Sunday, June 20, 2010

Oh the books I've read...

In Peace Corps that is. The following is my list of all the books that I read in Peace Corps. Some I loved, some I hated. Here goes in order from the first book read to the last....

1. Redeeming Love
2. Dante's Inferno
3. Tao Te Ching
4. The Posionwood Bible
5. The Alchemist
6. Running with Scissors
7. Bluebeard's Egg
8. Water for Elephants
9. Eat, Pray, Love
10. Shalimar the Clown
11. Wilderness Reader
12. Million Little Pieces
13. Congo
14. Kingdom of Fear
15. Sailing Alone Around the Room
16. She's Come Undone
17. Lolita
18. The Outsiders
19. In Her Shoes
20. Sphere

21. Eleven Minutes
22. A Thousand Splendid Suns
23. Memoirs of a Geisha
24. The Nanny Diaries
25. The Last Juror
26. Kite Strings on the Southern Cross
27. Berdolf Blondes
28. Reading Lolita in Tehran
29. Lay Down with Lions
30. Getting Over it

31. Sick Puppy
32. Me Talk Pretty One Day
33. Can You Keep a Secret?
34. Girls of Riyah
35. The Other Boyln Girl
36. Four to Score
37. Truth Seeker
38. The Noble Fugitive
39. Body Surfing
40. One Flew oVer the Cucoo's Nest

41. Their Eyes were Watching God
42. Chances
43. The Life of Pi
44. Seeking Fame
45. Hard Eight
46. Twilight
47. To the Nines
48. Ten Big Ones
49. Two for the Dough
50. Midwives

51. Outlander
52. One Fifth Avenue
53. Salem Falls
54. Year of Wonders
55. The Lady in the Tower
56. Unbridled Dreams
57. Little Earthquakes
58. The Copper Scroll
59. CSI: Binding Ties
60. Third Degree

61. 4th of July
62. Sex and the City
63. Dune
64. The 5th Horseman
65. The Pillars of the Earth
66. 2nd Chance
67. The Simple Truth
68. One for the Money
69. The Blindman of Seville
70. The Second Summer of the Sisterhood

71. Animal, Vegetable, Mineral
72. Angels and Demons
73. Prey
74. Loving Frank
75. The Mermaid Chair
76. Shooter
77. This Present Darkness
78. Night Journals
79. The Monsters of Templeton
80. Sex, Murder, Frapacino

81. Catching Genuis
82. The Teeth of the Tiger
83. Naked
84. Journey
85. Devil in the White City
86. Cuba
87. Bound South
88. The Great Influenza
89. Trojan Odessey
90. The Memory Keeper's Daughter

91. Persepolis
92. My Horizontal Life
93. The Glass Castle
94. The Legacy of Luna
95. The Lost World
96. Atonement
97. Jemima J.
98. Beyond Innocence: Autobiography of Jane Goodall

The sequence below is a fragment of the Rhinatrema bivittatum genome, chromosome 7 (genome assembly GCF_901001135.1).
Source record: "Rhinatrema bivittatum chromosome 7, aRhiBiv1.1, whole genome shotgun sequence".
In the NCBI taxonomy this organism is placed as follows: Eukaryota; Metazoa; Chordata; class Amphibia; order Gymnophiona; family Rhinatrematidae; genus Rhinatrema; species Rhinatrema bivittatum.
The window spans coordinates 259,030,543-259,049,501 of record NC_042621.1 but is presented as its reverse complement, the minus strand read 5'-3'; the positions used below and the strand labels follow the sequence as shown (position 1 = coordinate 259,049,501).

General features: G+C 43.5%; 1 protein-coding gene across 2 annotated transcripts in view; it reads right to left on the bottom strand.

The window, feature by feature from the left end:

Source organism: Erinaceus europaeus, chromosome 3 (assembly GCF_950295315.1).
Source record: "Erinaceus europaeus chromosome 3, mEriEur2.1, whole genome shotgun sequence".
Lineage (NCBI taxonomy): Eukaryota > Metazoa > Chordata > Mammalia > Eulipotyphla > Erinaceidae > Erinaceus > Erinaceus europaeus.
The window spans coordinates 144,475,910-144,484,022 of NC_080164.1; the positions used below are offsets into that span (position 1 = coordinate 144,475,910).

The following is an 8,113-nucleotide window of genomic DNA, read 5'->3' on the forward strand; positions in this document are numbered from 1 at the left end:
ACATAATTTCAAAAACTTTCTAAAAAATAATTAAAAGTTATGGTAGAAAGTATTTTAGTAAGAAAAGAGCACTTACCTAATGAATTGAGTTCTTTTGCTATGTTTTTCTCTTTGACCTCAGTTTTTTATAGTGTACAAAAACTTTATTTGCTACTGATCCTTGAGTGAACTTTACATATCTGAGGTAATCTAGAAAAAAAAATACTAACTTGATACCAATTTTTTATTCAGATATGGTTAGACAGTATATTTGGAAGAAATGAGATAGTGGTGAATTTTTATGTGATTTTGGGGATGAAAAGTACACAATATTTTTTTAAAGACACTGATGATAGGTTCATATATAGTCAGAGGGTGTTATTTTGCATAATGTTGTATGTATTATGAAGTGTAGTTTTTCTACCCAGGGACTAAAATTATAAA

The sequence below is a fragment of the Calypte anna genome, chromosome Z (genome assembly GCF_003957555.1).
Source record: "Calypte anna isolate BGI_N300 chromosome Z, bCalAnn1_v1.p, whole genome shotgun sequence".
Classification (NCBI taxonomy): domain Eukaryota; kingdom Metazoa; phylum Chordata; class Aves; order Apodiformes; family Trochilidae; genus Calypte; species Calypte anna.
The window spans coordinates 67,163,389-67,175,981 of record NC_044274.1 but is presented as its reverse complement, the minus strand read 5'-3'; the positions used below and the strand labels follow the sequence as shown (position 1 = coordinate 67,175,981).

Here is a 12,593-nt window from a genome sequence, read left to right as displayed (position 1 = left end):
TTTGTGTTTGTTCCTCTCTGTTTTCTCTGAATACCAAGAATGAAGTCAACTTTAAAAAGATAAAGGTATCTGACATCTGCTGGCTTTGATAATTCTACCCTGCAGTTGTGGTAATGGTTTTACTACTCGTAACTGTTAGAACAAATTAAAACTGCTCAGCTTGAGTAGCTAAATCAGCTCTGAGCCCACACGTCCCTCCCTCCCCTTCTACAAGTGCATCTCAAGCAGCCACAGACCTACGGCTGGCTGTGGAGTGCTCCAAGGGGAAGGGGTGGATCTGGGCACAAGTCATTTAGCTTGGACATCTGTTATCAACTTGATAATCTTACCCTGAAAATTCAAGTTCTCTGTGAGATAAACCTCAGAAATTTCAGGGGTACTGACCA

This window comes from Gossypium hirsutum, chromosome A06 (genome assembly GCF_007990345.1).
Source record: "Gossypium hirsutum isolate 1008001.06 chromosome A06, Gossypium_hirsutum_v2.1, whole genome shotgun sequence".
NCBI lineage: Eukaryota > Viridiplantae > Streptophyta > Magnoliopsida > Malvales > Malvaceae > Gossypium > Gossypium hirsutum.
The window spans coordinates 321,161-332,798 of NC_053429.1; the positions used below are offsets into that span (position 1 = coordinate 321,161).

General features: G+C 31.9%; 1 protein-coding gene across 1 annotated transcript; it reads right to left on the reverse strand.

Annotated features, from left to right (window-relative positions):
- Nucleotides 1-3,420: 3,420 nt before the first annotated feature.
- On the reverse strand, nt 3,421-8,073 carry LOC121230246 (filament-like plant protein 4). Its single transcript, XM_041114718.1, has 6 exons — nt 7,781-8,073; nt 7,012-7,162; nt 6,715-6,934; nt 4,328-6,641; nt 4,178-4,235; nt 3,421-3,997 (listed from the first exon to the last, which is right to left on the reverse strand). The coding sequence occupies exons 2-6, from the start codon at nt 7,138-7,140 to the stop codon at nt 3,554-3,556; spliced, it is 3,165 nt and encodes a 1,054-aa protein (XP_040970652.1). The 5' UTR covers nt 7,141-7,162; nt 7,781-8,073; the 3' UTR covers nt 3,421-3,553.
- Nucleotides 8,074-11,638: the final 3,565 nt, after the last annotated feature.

99. The Man in the High Castle
100. Veil of Roses

101. The Power of One
102. Sleeping with Schubert
103. Orchid Fever
104. The Last Lovely City
105. The Professor and the Mad Man: Making the Oxford English Dictionary
106. Picture Perfect
107. Nineteen Minutes
108. Under the Banner of Heaven
109. The World Below
110. The Female Brain

111. The Girl with the Dragon Tattoo
112. Tomboy Bride

Books half-read and never completed:

1. Anna Karina
2. Atlas Shrugged
3. The Great War

Tuesday, September 29, 2009

¿Mä tä dre noine?

I´ve been getting that question alot from people in my site and from all of you out there in the United States of America. It´s Ngabare for "What are you doing?!"

And since it´s been a good 6 months incommunicado I thought I should at least write a short bit, bare my soul and all that.

1. Building a library. We have a room in the school with old desks, National Geographic maps that I laminated, and 3 boxes of books. Since we had zero books before and no room I think it´s a big improvement. The equivalent of the PTA and the principle have been really awesome helping me out with it. Along with BESO and WorldCare for the book donations. (Have to give a shout out somewhere!)

2. Building those idealic cabañas on the beach. Yeah. We do those.

3. Teaching lots and lots of English. If you want to practice "I am pretty" with my people, come on out.

4. Giving health talks on AIDs, HIV, STDs, and personal hygiene. Here on the penisula we have an alarming rate os AIDs, HIV, and STDs. Before Peace Corps, I always thought they just existed in Africa. Living here has opened my eyes.

5. Drinking ice cold Coca-Colas from a glass bottle.

6. And pretty much anything else. From study hall teacher, tourism consultant, librarian, health worker, and the occasional hairdresser I tend to do it all.

Love you all. Thanks for still reading. Someday I will post pictures. I promise. I just have to get around to it.


Tuesday, May 12, 2009

The Piojos that bind us

The other day my head was itching. Assuming it was just dry scalp, I bought some head and shoulders and stopped washing it everyday. However, the itching didnt get better, it only got worse, and worse and worse.

Knowing that there are kids with piojos (lice) in my community, I asked my fellow PC Volunteer, Joanna, to check my head out. She looked, and said, Nope, youre good. You dont have lice. (But then again since we really dont get lice in the US, we really dont know what it looks like either)

So the next day I had my host sister, Mona, look through my hair. When she parted my hair she said, Xuacala! Su cabeza es llena de piojos!! (Shoot, your head is full of lice).

What happened next showed my how much the women in the community care for me. Me being the single, white, female...without a man, and without babies, Im odd in my community to say the least.

Two woman sat me down and searched, and combed and scratched and turned my head raw from all the work. Then my host sister washed my hair twice, scrubbed it even more raw, and combed it over and over and over agian.

Throughout the whole week, anywhere I stopped the women would look through my head over and over again.